The Moral Reasoning of Sports Management Students in the United States and Italy
Almerinda Forte, College of Professional Studies, Division of Administration and Economics
The researcher analyzed the moral reasoning ability of Sports Management students in the United States and Italy. The researcher statistically analyzed data collected through a survey questionnaire designed to measure moral reasoning.
The Defining Issues Test (DIT) developed by James Rest using Kohlberg’s six stages of moral judgment was used in this study. The short form of the DIT was used. This form contains three ethical scenarios each accompanied by a set of questions. A statistical analysis package is used to interpret the data, with significance established at the .05 level. The U.S. students also received a demographic questionnaire. The Italian professor failed to distribute the demographic questionnaire to the students.
The researcher in this study investigated the relationship between Italian Sports Management students’ moral reasoning and United States Sports Management students’ moral reasoning. The study also examined the relationship between gender and moral reasoning of Sports Management students in the United States. The principled moral reasoning (P-scores) of United States Sports Management lower and upper classmen was also examined. The researcher investigated the relationship between the United States Sports Management students’ P- scores and their religious affiliations, specifically Catholicism versus other affiliations.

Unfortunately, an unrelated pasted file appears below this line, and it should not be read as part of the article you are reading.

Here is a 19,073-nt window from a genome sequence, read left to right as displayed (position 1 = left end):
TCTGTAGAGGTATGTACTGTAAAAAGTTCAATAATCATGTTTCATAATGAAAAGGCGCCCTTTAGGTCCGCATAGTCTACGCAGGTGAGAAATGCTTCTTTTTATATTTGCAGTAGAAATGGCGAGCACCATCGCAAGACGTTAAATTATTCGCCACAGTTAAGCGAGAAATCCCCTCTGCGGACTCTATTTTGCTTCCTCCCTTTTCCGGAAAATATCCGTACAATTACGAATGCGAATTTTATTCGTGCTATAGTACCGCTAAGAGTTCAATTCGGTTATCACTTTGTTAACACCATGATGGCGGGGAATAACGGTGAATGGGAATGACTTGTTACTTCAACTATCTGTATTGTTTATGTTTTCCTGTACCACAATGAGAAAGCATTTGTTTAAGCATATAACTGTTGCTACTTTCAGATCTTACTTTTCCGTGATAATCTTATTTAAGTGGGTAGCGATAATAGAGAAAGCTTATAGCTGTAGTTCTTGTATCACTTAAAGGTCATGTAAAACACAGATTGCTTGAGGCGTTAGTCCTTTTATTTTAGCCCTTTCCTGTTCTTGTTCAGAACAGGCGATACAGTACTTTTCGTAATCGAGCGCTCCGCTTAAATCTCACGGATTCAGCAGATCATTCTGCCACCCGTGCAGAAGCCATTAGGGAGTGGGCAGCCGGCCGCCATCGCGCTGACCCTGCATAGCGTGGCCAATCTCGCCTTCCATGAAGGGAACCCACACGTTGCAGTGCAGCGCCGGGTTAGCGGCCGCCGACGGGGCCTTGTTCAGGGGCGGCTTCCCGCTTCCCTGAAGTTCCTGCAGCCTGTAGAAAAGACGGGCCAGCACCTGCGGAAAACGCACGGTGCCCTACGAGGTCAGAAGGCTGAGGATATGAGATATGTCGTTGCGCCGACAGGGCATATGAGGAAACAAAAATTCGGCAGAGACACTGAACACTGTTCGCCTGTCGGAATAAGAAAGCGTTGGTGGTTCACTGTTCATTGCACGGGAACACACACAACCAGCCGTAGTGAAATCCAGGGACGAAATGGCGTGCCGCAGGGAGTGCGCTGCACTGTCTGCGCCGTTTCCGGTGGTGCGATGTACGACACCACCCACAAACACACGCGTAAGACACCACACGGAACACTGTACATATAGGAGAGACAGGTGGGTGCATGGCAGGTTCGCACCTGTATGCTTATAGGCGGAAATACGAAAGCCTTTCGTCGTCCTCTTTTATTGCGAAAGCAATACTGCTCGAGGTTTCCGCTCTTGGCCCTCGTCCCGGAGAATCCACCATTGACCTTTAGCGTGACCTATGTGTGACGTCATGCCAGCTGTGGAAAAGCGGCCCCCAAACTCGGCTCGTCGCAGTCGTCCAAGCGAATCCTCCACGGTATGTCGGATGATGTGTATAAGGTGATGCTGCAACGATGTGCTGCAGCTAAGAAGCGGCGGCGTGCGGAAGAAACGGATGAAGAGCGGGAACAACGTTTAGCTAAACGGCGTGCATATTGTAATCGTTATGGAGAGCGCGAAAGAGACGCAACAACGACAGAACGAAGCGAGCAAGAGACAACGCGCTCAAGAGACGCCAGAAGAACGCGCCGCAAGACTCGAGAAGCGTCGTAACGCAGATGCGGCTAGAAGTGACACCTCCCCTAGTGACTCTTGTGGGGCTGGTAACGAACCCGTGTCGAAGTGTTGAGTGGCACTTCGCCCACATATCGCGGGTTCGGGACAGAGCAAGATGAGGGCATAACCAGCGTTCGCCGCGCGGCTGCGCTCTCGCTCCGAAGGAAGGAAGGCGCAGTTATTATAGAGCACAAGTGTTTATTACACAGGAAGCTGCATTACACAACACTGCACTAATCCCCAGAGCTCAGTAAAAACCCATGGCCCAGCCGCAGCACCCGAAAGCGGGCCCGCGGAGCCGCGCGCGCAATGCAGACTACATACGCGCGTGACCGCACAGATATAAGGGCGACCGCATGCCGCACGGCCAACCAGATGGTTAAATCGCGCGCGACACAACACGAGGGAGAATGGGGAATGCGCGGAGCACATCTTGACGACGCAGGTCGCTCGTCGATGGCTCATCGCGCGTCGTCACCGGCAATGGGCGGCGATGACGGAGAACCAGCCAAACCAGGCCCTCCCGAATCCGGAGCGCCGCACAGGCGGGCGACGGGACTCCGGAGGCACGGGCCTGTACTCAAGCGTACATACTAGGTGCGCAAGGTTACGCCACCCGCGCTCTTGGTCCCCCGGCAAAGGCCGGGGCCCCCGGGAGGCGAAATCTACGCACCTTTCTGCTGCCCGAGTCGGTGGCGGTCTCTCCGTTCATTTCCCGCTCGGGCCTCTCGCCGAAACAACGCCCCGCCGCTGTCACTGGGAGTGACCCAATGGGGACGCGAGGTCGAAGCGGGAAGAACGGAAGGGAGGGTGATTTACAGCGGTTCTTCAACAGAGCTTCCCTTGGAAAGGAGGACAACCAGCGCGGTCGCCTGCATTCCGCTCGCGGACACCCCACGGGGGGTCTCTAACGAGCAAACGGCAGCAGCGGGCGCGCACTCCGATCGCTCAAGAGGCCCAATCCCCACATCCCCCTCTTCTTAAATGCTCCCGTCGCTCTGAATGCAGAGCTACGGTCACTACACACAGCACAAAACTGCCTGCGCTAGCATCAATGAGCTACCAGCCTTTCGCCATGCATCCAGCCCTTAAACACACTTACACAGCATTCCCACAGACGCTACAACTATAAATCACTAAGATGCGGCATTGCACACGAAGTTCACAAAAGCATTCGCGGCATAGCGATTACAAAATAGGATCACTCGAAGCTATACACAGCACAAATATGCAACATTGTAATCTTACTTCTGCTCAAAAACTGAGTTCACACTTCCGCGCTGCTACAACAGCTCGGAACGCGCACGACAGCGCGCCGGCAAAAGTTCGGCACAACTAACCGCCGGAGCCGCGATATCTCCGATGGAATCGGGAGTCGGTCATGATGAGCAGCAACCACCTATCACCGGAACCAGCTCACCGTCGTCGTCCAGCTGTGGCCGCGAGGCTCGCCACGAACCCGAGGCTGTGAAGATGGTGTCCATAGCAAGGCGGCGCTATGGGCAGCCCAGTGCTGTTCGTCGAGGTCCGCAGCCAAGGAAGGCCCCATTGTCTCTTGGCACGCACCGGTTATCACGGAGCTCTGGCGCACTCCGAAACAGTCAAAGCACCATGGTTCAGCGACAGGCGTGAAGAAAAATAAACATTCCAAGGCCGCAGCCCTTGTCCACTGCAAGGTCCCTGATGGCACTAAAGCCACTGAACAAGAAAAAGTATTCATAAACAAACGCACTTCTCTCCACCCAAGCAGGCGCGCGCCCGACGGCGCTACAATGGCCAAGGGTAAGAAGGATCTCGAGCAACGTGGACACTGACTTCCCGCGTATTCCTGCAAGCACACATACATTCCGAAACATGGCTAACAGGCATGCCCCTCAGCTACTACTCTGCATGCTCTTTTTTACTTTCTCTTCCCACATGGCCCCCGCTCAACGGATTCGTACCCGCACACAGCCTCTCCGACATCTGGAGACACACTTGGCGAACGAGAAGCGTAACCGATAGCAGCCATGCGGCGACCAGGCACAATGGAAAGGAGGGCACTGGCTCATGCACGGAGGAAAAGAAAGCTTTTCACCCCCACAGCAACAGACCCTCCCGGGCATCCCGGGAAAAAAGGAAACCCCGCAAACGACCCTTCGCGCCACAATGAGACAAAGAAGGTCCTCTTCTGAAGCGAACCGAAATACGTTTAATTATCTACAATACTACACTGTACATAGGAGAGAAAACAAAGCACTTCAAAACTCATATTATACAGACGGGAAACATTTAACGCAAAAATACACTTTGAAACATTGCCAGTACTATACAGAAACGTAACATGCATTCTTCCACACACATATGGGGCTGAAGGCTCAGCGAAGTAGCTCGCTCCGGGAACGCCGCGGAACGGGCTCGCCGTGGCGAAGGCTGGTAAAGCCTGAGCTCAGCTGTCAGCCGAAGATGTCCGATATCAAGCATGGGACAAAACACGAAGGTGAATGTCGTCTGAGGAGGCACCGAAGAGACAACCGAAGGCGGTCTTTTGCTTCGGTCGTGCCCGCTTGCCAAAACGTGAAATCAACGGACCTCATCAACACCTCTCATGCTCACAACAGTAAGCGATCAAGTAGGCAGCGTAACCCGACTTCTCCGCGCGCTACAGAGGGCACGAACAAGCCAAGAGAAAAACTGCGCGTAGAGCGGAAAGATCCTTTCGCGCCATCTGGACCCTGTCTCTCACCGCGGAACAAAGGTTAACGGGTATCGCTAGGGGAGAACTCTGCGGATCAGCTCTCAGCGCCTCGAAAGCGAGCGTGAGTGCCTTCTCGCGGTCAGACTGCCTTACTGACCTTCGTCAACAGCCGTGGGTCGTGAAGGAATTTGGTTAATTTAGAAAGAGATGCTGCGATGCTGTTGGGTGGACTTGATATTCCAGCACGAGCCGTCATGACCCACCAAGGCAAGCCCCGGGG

A sample of 41 undergraduate Sports Management students from a private Catholic university in New York City and 31 undergraduate Sports Management students from the University of Rome’s Sports Management Program was utilized in this study.
The mean “P”- score (principled moral reasoning) was 22.3 for the United States Sports Management students with a standard deviation of 12.4. The mean “P”- score was 26.4 for the Italian Sports Management students with a standard deviation of 12.5. No statistically significant difference was found between Italian and American Sports Management students at the 0.05 level. The American female respondents reported higher mean “P”- scores of 23.5 with a standard deviation of 10.2, than the American male respondents, who had a mean “P”- score of 21.7 and a standard deviation of 13.6. The American female Sports Management students had mean P-scores which were slightly higher than males but not significantly so. No statistically significant differences were found between the moral reasoning of American lower classmen and upper classmen in this study. No statistically significant differences were found between the moral reasoning of Catholic and non-Catholic Sports Management students.